A Conversation for Freudian Themes in Alfred Hitchcock's 'Spellbound'

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Post 1

Ashley

Both the film and this entry. smiley - biggrin

'Spellbound' is an oddity for a Hitchcock film because it is largely ignored in preference for his other well known films. The whole film is over shadowed by the Dali sequence, which is great, but is incidental to the movie.

'Spellbound' is a showcase for everything that epitomises Hitchcock as an auteur - it has his icy female lead, those wonderfully long and deep focussed shots, the incredibly long zoom ins and the key to the whole mystery being unravelled through an innocent, everyday item.

Thanks for this entry - it has opened up an overlooked film from a Master of Cinema. smiley - cheers


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Post 2

coelacanth

Thank you Ashley. smiley - ok Strange don't you think that only the music won the Oscar. Personally I find it a little grating and loud in places.

I see the film a couple of times a year when I introduce it to a new, teenage audience. My entry here is the introduction I give so that when they watch they know what to expect and it works. The film holds their attention and manages to make them jump in all the right places. Given the attention span of teenagers and their "fast forward" culture it says a lot about the film. If I told them beforehand that I was going to make them watch a 1940's b/w film you can imagine what they would say! smiley - groan Afterwards I hope they at least consider watching some of the others with an open mind.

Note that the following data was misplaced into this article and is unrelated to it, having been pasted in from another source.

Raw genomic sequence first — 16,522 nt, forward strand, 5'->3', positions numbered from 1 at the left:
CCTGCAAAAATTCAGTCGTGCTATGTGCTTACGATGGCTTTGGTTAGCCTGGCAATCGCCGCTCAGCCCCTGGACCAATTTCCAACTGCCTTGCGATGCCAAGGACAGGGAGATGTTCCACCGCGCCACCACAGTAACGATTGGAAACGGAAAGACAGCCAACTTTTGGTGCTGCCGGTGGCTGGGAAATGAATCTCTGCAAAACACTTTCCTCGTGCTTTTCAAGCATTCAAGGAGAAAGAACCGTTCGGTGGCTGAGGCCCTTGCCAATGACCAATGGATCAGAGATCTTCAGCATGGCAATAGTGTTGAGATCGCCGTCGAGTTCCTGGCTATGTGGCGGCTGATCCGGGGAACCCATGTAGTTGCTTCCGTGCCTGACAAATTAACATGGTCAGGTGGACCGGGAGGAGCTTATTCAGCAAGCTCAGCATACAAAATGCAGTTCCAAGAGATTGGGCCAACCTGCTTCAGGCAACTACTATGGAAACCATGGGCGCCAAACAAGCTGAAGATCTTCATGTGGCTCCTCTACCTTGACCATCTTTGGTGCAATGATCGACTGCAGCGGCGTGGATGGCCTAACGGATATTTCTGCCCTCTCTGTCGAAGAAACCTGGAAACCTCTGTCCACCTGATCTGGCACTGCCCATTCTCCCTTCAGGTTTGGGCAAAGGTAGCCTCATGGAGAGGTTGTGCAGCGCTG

The Dali sequence may well be, as you say "... great, but is incidental to the movie." However, it is very central to the actual theme of my entry - "Freudian themes in Alfred Hitchcock's 'Spellbound'"
smiley - bluefish


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